Scientists Make a Radioactive-Free Vodka made near Chernobyl’s Exclusion Zone – Would You Drink It?
Let’s face it, we’ve all tried some distilled spirits along the way expecting to be delighted but instead we start looking for the nearest spittoon. Generally it’s because the taste didn’t necessarily agree with our palette or maybe we simply didn’t know that an aperitif was supposed to taste like that. Either way, this new release from the Chernobyl Spirits Company made with grains and water from Chernobyl may just take things to a whole new level.
33 years ago on April 26, 1986 the world was horrified by the worst nuclear power plant accident in human history. Chernobyl’s nuclear reactor No. 4 was being tested with a simulated power outage when things went terribly wrong and resulted in an uncontrolled nuclear chain reaction. The catastrophic plant meltdown continued to release radioactive contamination into the air for nearly 10 days. When it was all over an area known as The Chernobyl Exclusion Zone covers a 30 kilometer (approximately 18 mile) area where no one is allowed to live.
Atomik Vodka – A Radioactive-Free Bottle of Chernobyl Vodka
Since that fateful day people in the area have fallen on hard times and economic development in the area is virtually non-existent but a group of scientists from the UK and the Ukraine want to change that.
The group led by Jim Smith Professor of Environmental Sciences at University of Portsmouth has distilled a bottle of vodka using local water and grains from Chernobyl. Smith has released a three-year research project into the transfer of radioactivity to crops grown in the Chernobyl Exclusion Zone. After extensive testing they can’t find any radioactivity, plutonium, americium, cesium, or strontium, so from a radiologic point of view, it’s safe to drink.
The Most Important Bottle of Vodka in the World?
“30 years after Chernobyl, the most important thing for these areas around the abandoned areas, around the main exclusion zone, what they need is jobs and investment and economic growth,” said Professor Smith. “What we are trying to do is make an artisan, kind of homemade but high quality grain spirit from grain grown in the regions affected by the Chernobyl accident. We’ve subjected this to a battery of tests and we can’t find any radioactivity, no plutonium, no americium, no cesium, no strontium, so from a radiologic point of view, it’s safe to drink.”
“We’ve only got one bottle so far but I think this might just be the most important bottle of vodka in the world. Not for what it is but for what it represents. Hopefully we can give back 75% of the profits from the enterprise to the local community to help support their social and economic development.”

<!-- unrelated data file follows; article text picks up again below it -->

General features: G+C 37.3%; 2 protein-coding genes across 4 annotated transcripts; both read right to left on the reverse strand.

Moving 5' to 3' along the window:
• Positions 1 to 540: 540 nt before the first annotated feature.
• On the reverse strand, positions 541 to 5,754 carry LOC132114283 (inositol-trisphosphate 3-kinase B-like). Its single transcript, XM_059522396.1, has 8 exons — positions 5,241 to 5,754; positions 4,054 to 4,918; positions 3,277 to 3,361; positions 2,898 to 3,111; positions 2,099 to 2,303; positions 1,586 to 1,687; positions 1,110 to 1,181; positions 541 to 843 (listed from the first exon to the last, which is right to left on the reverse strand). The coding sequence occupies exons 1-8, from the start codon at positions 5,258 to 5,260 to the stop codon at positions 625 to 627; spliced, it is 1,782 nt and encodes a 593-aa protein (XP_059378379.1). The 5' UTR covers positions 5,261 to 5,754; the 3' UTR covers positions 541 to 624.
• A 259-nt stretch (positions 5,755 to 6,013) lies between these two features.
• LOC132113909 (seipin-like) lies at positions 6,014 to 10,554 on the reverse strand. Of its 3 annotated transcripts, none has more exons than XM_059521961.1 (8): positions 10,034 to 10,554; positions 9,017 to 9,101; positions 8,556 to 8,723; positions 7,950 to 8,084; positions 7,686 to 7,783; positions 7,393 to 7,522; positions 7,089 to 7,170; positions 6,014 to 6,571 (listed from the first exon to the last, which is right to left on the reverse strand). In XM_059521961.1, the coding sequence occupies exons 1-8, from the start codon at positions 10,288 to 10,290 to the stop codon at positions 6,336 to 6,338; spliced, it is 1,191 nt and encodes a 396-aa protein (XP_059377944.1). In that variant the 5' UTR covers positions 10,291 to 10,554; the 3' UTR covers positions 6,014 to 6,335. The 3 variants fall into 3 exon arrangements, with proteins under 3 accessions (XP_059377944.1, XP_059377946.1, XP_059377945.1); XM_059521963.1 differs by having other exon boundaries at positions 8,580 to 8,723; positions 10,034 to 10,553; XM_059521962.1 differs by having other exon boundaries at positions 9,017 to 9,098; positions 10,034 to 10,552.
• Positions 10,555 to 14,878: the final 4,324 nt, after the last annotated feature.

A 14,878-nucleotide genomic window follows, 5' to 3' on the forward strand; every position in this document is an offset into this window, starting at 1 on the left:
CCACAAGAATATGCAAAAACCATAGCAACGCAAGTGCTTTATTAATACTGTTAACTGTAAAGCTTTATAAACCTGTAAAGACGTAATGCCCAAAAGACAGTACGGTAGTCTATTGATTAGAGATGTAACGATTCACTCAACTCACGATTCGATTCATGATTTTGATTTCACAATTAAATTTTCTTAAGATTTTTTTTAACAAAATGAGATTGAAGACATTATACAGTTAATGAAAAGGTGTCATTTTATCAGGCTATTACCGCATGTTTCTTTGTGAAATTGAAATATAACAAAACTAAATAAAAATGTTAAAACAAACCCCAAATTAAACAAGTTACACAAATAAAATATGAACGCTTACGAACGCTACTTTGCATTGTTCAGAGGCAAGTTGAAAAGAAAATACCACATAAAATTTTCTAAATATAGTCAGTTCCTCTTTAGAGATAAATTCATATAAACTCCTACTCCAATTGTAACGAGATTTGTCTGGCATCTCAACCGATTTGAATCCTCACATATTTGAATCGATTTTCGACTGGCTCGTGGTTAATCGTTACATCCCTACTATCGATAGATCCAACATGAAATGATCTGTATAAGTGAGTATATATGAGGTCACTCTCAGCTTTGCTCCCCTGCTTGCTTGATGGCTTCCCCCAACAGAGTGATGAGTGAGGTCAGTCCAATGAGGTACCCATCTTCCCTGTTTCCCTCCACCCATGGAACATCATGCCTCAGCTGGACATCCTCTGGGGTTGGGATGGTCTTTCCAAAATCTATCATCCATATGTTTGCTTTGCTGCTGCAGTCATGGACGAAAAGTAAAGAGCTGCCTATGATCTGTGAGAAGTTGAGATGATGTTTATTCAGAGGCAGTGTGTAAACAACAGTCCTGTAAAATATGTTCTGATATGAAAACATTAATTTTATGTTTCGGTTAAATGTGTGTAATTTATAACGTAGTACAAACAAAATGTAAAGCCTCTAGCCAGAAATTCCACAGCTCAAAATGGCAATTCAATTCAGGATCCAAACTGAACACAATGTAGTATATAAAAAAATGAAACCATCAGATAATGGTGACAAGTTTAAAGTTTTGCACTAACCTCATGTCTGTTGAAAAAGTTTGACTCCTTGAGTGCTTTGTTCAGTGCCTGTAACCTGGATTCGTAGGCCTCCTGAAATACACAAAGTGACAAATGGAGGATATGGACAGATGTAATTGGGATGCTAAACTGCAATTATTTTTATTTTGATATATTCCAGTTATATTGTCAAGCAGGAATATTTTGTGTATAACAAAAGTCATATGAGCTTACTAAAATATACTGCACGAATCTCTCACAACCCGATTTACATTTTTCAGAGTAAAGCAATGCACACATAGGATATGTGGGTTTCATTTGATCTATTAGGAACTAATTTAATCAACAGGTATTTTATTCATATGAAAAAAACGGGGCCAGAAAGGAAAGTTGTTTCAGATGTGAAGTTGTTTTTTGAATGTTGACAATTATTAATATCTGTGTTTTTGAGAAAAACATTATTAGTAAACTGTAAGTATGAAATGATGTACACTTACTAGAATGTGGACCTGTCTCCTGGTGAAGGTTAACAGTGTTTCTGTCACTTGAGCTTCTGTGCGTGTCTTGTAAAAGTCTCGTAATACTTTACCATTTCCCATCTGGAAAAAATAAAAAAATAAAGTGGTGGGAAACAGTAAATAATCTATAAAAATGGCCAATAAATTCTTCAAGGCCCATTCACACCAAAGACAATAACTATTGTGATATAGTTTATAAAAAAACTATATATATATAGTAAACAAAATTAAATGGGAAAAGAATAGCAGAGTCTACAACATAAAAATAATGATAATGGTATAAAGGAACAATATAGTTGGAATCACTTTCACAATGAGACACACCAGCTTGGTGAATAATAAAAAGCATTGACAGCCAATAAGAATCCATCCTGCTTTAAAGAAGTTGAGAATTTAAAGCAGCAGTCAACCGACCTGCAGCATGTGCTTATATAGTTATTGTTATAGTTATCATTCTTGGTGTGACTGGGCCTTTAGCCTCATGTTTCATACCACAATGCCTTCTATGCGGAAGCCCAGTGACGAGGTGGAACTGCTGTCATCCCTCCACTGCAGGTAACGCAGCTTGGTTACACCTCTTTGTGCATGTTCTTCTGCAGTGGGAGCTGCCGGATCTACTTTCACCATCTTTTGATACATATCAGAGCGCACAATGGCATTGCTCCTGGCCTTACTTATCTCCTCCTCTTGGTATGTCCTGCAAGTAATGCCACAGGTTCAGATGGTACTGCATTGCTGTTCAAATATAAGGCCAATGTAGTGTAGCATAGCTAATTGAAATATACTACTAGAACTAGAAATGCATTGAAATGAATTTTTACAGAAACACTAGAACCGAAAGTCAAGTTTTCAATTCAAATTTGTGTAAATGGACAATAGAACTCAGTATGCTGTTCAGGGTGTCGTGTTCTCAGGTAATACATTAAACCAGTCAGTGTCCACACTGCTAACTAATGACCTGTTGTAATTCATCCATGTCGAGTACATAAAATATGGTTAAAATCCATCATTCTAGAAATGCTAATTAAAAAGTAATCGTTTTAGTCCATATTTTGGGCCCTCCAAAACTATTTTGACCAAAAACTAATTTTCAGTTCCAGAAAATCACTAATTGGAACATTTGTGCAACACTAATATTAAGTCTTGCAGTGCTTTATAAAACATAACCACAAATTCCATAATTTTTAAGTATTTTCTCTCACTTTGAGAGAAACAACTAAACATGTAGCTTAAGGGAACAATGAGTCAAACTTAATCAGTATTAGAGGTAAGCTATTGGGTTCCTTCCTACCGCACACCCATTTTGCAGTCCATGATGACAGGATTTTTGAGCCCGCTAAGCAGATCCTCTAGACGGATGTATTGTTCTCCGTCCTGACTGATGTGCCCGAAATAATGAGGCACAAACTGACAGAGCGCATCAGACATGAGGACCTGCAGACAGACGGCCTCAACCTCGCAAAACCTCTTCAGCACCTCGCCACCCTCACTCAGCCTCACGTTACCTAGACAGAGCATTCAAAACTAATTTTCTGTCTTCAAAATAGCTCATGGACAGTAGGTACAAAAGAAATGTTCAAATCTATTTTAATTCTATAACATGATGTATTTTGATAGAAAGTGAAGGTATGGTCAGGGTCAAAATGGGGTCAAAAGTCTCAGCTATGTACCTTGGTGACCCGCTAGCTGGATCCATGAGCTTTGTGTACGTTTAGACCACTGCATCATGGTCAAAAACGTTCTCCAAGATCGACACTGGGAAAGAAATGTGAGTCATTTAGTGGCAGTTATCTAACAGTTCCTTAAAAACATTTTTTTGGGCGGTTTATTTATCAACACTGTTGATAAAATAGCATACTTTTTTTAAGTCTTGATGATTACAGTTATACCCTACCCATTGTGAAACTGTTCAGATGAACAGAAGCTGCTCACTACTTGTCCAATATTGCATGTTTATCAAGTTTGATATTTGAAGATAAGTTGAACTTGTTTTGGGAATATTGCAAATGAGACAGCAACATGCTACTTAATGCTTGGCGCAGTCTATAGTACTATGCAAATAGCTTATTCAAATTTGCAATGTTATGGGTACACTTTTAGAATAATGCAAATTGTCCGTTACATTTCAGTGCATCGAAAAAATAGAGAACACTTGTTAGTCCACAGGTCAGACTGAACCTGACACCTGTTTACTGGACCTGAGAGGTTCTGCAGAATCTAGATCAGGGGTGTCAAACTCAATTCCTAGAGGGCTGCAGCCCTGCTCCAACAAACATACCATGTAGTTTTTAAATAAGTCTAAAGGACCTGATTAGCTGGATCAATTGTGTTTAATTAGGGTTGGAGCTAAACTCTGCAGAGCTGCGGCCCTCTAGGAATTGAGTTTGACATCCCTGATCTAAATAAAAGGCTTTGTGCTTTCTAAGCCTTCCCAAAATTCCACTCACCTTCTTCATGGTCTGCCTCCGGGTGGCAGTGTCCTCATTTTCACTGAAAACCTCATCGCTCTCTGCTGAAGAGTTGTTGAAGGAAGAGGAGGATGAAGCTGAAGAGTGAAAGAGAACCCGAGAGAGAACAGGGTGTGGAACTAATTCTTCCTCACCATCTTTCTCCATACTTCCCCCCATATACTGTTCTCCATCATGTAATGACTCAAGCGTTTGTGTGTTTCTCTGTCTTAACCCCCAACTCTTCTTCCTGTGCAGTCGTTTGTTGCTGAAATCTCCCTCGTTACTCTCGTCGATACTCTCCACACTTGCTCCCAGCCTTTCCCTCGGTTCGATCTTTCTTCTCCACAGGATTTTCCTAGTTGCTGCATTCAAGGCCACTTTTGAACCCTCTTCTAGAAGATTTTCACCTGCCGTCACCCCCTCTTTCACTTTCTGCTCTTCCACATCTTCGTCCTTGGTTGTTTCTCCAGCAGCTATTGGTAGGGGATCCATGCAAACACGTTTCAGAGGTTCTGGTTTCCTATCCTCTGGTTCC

“Many thousands of people are still living in the Zone of Obligatory Resettlement where new investment and use of agricultural land is still forbidden.”
The team found some radioactivity in the grain: strontium-90 is slightly above the cautious Ukrainian limit of 20 Bq/kg. But, because distilling reduces any impurities in the original grain, the only radioactivity the researchers could detect in the alcohol is natural Carbon-14 at the same level you would expect in any spirit drink.
They have diluted the distilled alcohol with mineral water from the deep aquifer in Chernobyl town, 10km south of the reactor, which has similar chemistry to groundwater in the Champagne region of France – and is also free from contamination.
They are setting up a social enterprise “The Chernobyl Spirit Company” to begin to produce and sell “ATOMIK”, a high quality home-made vodka or “moonshine”.
Radiation Isn’t Now a Significant Health Risk
“We don’t think the main Exclusion Zone should be extensively used for agriculture as it is now a wildlife reserve,” said Professor Smith. “But there are other areas where people live, but agriculture is still banned.”
“We aim to make a high-value product to support economic development of areas outside the main Exclusion Zone where radiation isn’t now a significant health risk.”
The report has been positively received by the State Agency of Ukraine for Exclusion Zone Management.
Mr Oleg Nasvit, First Deputy Head, said: “We welcome this initiative to use abandoned lands to help local communities. It is important that we do everything we can to support the restoration of normal life in these areas whilst always putting safety first.”
Mr Nasvit added: “I’d call this a high quality moonshine – it isn’t typical of a more highly purified vodka, but has the flavour of the grain from our original Ukrainian distillation methods – I like it.”
Would You Try Atomik Vodka?
That’s a hard “Nyet”(Нет).
Nuclear clean-up is scheduled for completion in 2065.